Who We Are
The National Park Service Archeology Program provides national leadership, coordination, and technical guidance on the preservation and protection of the nation’s archeological heritage. Archeology on NPS lands is guided by Federal laws, Department of the Interior policies, Executive Orders, Director’s Orders, and the NPS mission. These laws and policies enable the NPS to carry out its stewardship of archeological resources associated with Native peoples and ensure that activities or interpretations are carried out with sensitivity and care.
NPS archeology is guided by two primary policies:
Archeology takes place at the national, regional and park level:
What We Do
Archeology is the study of past peoples through their material remains. It incorporates scientific investigation through excavation and collections analysis, as well as traditional knowledge passed from generation to generation. Knowing the location, significance, and condition of archeological resources helps the NPS to consult and collaborate with tribes, interpret the past to visitors, and protect sites for current and future generations.
The NPS is required by law to consult with Native Americans on any undertakings that may affect archeological sites and collections associated with their cultural history. In particular, the National Historic Preservation Act (NHPA) and 36 CFR 800, the Advisory Council on Historic Preservation (ACHP) regulations implementing Section 106, specify that an agency's preservation-related activities be carried out in consultation with other Federal, State, and local agencies, Indian tribes, Native Hawaiian organizations and the private sector. In addition to having a formal role under the NHPA, State Historic Preservation Officers (SHPOs) and Tribal Preservation Officers (THPOs) can assist in identifying other interested parties, as well as sources of information. Although NHPA drives most of the consultation between the NPS and tribes, other federal laws requiring consultation ahead of archeological work include the National Environmental Protection Act, Archaeological Resources Protection Act, and Native American Graves Protection and Repatriation Act.
Archeological research includes surveys of park lands for sites, excavations ahead of construction or development, cultural studies, and collections-based projects. Tribes have been instrumental in providing oral history and traditional knowledge that contribute to archeological research, particularly for understanding multiple perspectives on historical events. Examples include:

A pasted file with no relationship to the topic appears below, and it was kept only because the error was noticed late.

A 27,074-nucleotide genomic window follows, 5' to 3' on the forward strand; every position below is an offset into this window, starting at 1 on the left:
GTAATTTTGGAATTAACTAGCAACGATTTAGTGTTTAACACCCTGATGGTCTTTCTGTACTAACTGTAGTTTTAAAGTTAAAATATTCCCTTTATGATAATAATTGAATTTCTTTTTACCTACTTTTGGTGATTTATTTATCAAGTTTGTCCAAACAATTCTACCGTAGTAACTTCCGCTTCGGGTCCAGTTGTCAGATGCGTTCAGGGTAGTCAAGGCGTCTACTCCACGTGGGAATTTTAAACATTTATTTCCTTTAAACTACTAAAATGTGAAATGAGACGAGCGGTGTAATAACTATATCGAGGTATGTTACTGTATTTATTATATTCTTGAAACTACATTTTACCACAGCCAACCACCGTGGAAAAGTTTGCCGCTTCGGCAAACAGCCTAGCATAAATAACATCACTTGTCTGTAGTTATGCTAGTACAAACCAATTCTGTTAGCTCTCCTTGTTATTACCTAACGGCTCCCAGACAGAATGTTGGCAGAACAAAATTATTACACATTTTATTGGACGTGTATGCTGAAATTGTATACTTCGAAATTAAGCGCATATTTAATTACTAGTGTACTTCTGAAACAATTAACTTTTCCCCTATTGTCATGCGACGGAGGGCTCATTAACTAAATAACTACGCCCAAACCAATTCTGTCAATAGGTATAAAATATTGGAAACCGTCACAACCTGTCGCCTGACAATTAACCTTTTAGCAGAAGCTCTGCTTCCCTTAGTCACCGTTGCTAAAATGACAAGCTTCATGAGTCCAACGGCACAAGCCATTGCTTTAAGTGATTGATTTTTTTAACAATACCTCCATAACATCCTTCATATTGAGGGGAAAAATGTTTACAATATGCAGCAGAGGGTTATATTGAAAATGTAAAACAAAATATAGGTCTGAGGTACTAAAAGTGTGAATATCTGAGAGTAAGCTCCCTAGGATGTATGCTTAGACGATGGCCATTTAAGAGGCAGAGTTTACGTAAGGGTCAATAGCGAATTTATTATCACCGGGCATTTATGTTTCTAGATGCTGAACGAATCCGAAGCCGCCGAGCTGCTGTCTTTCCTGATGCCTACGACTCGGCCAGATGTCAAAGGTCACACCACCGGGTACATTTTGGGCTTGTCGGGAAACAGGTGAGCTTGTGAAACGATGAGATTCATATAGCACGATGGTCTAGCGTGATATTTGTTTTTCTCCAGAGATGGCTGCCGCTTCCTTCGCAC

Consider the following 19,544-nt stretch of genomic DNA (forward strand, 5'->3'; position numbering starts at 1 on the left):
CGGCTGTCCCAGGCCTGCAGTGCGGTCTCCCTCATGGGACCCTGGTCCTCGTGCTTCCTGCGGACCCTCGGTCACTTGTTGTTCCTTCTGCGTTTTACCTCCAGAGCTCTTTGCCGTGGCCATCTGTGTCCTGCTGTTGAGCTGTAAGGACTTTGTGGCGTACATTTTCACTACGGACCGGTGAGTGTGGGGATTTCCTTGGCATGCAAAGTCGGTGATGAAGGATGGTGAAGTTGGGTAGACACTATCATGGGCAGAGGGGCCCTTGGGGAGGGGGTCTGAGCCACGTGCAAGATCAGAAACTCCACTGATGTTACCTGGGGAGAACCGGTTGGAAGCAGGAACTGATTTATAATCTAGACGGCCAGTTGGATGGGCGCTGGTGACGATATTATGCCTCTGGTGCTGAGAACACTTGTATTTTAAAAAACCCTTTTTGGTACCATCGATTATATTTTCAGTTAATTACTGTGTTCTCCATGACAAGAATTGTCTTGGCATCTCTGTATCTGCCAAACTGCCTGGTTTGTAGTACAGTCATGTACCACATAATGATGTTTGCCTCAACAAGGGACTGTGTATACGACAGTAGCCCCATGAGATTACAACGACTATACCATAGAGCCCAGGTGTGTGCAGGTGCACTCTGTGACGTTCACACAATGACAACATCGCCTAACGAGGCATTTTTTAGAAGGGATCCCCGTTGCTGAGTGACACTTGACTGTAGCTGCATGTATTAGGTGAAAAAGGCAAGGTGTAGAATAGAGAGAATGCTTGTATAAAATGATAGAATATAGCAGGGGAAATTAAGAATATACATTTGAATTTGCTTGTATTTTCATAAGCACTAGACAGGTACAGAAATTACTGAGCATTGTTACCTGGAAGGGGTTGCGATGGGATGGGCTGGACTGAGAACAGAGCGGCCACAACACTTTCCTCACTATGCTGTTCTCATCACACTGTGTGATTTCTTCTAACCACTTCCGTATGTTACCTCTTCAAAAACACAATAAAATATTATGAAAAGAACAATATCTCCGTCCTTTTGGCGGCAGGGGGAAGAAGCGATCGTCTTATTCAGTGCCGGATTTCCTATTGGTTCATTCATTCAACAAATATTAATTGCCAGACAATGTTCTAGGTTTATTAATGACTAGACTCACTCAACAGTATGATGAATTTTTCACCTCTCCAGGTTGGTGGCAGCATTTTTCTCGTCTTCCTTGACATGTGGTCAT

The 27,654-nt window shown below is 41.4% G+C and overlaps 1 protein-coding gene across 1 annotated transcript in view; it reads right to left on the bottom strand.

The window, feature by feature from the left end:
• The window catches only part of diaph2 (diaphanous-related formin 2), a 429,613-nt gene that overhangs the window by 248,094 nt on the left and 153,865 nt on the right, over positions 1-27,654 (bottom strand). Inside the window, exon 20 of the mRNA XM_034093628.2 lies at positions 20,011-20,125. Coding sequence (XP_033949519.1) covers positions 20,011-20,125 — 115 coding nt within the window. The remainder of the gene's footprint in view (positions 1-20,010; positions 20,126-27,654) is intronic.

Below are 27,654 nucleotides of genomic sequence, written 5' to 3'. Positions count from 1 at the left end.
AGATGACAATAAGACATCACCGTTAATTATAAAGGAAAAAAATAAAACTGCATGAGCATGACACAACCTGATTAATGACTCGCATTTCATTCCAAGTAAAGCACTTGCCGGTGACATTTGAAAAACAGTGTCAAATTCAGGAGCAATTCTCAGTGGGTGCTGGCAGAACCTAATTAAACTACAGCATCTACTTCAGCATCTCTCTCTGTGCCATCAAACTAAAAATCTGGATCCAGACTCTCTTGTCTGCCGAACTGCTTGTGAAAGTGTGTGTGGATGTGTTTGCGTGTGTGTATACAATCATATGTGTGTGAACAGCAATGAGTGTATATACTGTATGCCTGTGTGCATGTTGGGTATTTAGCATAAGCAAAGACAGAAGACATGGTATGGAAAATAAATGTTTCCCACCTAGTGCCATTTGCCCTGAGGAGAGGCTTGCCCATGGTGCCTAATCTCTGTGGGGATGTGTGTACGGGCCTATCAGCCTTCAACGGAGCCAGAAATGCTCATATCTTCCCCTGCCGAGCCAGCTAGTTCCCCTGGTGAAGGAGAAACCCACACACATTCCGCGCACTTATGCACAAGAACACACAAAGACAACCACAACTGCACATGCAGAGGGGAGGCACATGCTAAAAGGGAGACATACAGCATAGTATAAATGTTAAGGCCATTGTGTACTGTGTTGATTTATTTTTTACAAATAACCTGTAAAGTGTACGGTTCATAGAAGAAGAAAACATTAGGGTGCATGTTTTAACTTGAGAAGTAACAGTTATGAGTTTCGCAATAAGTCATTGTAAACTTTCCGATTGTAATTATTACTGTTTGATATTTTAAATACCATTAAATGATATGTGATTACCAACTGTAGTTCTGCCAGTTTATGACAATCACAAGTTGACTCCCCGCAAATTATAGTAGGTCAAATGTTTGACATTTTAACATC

Protecting Archeological Sites
The NPS works to ensure that all archeological sites are protected. However, when needed, NPS utilizes the Archaeological Resources Protection Act (ARPA) to conduct criminal investigations and prosecute criminal behavior. Examples include:
Technical information and training regarding ARPA is available to assist archeologists and law enforcement.
The NPS Archeology Program makes archeological information available in a variety of ways. Increasingly, the NPS uses technology to organize and synthesize information, but also to make it available through the web. For assistance, please use the contact information at the bottom of the page.
The NPS uses databases to organize information about archeological resources for a range of purposes. Among them are:
- The National Archeological Database has three primary components. NADB-Reports is a bibliographic inventory of archeological “gray literature,” meaning reports and papers on archeological investigations throughout the United States. NADB-Permits contains historical information on permits for archeological investigations on federal lands. NADB-Maps includes GIS data layers from a range of sources.
- The Archeological Sites Management Information System is only accessible by NPS staff for security purposes. ASMIS is the central database that tracks locations and conditions for archeological sites across the parks.
- The Chaco Digital Archive is an online archive of information and images about Chaco Culture and its archeology.
- The LOOT Clearinghouse is a database that records ARPA violations, including those affecting Native American sites.
The primary way that the NPS communicates with the public about archeology is through the web and social media. Visit the websites for news, publications, and training opportunities, among them:
Stanley C. Bond, NPS Chief Archeologist, (202) 354-2123 Stanley_c_bond@nps.gov